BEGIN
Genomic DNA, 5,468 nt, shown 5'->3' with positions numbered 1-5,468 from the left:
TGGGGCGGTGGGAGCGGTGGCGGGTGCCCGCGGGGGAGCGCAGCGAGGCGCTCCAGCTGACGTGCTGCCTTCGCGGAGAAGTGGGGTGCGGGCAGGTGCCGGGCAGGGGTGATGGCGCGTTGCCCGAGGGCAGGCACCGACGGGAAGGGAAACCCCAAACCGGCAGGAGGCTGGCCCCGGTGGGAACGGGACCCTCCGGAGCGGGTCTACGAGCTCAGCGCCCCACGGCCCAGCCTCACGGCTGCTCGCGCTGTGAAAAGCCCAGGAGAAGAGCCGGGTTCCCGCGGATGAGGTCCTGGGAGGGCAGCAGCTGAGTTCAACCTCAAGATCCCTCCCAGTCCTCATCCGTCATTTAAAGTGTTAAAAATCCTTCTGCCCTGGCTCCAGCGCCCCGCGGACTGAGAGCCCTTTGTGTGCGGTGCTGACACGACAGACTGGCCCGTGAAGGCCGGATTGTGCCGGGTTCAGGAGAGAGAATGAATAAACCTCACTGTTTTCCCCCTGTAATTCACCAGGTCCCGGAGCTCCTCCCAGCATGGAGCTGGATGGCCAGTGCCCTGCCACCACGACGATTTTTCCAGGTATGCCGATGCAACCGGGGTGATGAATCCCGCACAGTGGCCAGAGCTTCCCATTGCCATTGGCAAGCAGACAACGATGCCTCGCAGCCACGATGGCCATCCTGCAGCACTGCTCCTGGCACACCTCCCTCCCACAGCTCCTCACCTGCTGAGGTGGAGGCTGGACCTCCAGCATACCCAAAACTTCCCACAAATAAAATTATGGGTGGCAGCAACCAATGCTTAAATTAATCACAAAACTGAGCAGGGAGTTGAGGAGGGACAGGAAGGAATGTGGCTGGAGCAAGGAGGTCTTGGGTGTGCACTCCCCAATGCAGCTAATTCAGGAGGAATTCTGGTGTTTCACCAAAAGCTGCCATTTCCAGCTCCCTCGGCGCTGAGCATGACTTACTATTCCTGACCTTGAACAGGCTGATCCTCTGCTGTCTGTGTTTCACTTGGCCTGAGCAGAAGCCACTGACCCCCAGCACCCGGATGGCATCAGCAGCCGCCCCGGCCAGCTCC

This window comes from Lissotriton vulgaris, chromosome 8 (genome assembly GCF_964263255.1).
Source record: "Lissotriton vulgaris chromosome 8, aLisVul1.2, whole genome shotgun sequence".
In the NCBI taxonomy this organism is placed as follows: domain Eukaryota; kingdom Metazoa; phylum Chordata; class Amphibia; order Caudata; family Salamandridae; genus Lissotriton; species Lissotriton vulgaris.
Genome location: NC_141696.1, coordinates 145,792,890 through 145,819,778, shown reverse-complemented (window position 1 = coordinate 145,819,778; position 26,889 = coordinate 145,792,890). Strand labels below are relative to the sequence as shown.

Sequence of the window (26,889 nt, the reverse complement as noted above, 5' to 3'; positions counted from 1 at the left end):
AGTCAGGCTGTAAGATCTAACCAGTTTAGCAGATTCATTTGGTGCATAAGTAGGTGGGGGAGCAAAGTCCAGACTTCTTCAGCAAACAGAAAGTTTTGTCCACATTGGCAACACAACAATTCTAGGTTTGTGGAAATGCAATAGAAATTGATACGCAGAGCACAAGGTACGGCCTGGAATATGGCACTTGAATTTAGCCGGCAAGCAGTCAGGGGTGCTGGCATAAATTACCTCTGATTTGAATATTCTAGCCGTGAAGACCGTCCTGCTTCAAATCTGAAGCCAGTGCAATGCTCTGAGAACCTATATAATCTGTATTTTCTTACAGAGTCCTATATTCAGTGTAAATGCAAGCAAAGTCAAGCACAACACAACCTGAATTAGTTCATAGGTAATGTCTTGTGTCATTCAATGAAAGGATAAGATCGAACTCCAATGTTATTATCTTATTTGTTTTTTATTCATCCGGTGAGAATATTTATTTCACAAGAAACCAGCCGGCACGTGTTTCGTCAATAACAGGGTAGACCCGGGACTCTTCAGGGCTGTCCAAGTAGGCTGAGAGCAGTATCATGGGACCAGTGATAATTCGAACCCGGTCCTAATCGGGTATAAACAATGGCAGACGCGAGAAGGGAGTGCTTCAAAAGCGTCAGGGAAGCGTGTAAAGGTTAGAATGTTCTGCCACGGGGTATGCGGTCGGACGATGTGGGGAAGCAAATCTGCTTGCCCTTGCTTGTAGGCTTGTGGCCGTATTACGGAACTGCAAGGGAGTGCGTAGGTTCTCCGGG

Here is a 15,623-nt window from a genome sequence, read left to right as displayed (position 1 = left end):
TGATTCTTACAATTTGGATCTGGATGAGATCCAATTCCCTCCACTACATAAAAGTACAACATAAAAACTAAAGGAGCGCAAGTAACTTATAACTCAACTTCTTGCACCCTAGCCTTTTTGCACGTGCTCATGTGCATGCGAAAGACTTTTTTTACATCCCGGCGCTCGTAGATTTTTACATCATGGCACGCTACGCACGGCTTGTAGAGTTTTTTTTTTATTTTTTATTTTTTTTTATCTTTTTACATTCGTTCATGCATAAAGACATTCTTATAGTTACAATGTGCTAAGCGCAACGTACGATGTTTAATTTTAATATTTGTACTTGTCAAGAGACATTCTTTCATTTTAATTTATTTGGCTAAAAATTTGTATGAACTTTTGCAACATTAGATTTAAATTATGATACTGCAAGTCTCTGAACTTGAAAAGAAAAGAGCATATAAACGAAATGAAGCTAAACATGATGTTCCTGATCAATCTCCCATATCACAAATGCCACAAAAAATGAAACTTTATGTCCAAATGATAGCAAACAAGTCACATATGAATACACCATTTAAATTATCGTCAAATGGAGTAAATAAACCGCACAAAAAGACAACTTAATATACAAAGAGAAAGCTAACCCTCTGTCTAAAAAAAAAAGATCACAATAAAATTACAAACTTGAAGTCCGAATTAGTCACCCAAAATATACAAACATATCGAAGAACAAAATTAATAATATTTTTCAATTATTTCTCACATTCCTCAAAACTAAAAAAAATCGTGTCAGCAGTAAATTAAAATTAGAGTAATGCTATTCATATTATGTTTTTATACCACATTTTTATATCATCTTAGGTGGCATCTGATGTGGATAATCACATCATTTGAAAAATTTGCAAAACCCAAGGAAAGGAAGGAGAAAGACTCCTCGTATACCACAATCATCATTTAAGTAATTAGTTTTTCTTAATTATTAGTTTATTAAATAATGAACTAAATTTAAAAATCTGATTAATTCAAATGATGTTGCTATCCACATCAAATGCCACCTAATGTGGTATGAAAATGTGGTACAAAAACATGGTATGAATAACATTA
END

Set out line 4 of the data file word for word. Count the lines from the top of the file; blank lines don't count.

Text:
Source record: "Lissotriton vulgaris chromosome 8, aLisVul1.2, whole genome shotgun sequence".